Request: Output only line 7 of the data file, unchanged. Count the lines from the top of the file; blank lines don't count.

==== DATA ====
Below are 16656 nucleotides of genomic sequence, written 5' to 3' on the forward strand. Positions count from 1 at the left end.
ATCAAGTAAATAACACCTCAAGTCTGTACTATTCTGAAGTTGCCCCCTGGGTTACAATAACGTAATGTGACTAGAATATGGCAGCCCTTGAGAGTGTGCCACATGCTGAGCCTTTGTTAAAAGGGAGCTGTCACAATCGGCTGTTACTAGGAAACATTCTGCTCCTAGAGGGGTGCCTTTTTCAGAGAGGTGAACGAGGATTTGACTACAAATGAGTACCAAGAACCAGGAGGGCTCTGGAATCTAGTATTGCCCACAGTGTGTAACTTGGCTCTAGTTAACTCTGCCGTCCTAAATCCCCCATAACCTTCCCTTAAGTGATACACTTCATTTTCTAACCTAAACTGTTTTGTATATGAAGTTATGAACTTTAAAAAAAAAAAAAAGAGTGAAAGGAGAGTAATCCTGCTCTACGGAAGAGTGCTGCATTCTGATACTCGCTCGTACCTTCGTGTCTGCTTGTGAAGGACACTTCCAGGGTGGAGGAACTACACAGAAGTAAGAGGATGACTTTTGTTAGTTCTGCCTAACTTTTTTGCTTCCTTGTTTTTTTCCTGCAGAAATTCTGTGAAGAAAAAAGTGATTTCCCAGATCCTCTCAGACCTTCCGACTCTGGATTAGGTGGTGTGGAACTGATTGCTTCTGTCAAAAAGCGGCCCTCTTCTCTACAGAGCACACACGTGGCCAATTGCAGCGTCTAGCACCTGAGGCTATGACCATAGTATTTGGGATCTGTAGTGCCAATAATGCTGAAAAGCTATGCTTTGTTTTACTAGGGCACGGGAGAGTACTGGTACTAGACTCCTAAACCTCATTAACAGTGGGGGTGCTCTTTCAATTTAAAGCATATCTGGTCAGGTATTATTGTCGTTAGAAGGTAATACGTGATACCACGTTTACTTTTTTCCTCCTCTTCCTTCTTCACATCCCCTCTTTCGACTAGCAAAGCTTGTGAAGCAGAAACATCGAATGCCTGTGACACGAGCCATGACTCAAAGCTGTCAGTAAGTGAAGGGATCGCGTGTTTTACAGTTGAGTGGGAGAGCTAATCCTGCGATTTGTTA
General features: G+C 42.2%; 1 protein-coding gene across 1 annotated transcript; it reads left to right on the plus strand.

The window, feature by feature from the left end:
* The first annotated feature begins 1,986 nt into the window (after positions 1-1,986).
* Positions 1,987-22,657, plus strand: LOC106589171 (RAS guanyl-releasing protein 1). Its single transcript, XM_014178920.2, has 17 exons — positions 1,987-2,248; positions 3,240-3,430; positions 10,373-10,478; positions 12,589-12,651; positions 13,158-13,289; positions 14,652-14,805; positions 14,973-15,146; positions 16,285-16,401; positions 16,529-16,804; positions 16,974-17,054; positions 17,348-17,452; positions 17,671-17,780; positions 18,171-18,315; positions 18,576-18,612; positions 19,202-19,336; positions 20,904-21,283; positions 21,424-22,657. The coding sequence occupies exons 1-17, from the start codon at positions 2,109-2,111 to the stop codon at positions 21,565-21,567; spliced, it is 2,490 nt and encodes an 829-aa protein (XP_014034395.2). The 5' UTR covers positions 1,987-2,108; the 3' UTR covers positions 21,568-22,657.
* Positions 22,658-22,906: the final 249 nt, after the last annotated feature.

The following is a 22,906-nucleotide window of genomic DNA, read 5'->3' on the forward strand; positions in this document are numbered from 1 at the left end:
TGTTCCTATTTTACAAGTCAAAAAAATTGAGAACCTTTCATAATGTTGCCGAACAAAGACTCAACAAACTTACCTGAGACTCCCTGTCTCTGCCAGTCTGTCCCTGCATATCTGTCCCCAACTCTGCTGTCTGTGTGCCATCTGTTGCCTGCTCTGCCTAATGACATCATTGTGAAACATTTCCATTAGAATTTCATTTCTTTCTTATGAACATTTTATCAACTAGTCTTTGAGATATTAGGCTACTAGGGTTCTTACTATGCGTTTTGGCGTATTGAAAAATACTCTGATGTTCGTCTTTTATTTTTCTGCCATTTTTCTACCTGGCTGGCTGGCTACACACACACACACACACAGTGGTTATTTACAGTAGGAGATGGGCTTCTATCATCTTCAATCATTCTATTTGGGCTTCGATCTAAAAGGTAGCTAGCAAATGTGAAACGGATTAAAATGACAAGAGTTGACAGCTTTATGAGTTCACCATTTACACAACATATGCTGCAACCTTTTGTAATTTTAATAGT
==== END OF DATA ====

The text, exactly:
* Positions 22,658-22,906: the final 249 nt, after the last annotated feature.